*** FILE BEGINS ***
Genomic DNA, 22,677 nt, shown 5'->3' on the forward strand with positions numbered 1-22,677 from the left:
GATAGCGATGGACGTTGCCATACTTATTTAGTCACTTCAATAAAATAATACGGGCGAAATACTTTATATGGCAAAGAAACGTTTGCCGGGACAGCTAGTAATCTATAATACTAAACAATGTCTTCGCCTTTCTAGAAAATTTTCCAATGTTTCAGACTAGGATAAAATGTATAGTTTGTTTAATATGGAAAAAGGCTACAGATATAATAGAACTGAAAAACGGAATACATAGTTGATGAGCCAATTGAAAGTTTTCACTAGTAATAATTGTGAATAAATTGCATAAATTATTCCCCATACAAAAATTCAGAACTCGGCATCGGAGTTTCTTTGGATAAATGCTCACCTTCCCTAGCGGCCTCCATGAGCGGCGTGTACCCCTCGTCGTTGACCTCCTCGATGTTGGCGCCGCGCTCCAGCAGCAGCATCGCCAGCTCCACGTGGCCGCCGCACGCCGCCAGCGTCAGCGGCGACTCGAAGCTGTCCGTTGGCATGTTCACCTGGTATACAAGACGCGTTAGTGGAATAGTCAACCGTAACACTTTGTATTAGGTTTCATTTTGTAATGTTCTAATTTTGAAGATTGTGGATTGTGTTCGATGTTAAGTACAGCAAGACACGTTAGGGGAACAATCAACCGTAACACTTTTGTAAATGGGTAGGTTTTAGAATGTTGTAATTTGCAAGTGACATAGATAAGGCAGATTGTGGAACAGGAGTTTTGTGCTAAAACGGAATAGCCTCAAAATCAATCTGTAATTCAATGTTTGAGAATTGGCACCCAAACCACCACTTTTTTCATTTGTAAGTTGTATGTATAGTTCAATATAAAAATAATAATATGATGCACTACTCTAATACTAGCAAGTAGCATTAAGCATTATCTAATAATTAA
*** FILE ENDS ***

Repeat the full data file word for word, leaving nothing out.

Genomic DNA, 22,677 nt, shown 5'->3' on the forward strand with positions numbered 1-22,677 from the left:
GATAGCGATGGACGTTGCCATACTTATTTAGTCACTTCAATAAAATAATACGGGCGAAATACTTTATATGGCAAAGAAACGTTTGCCGGGACAGCTAGTAATCTATAATACTAAACAATGTCTTCGCCTTTCTAGAAAATTTTCCAATGTTTCAGACTAGGATAAAATGTATAGTTTGTTTAATATGGAAAAAGGCTACAGATATAATAGAACTGAAAAACGGAATACATAGTTGATGAGCCAATTGAAAGTTTTCACTAGTAATAATTGTGAATAAATTGCATAAATTATTCCCCATACAAAAATTCAGAACTCGGCATCGGAGTTTCTTTGGATAAATGCTCACCTTCCCTAGCGGCCTCCATGAGCGGCGTGTACCCCTCGTCGTTGACCTCCTCGATGTTGGCGCCGCGCTCCAGCAGCAGCATCGCCAGCTCCACGTGGCCGCCGCACGCCGCCAGCGTCAGCGGCGACTCGAAGCTGTCCGTTGGCATGTTCACCTGGTATACAAGACGCGTTAGTGGAATAGTCAACCGTAACACTTTGTATTAGGTTTCATTTTGTAATGTTCTAATTTTGAAGATTGTGGATTGTGTTCGATGTTAAGTACAGCAAGACACGTTAGGGGAACAATCAACCGTAACACTTTTGTAAATGGGTAGGTTTTAGAATGTTGTAATTTGCAAGTGACATAGATAAGGCAGATTGTGGAACAGGAGTTTTGTGCTAAAACGGAATAGCCTCAAAATCAATCTGTAATTCAATGTTTGAGAATTGGCACCCAAACCACCACTTTTTTCATTTGTAAGTTGTATGTATAGTTCAATATAAAAATAATAATATGATGCACTACTCTAATACTAGCAAGTAGCATTAAGCATTATCTAATAATTAA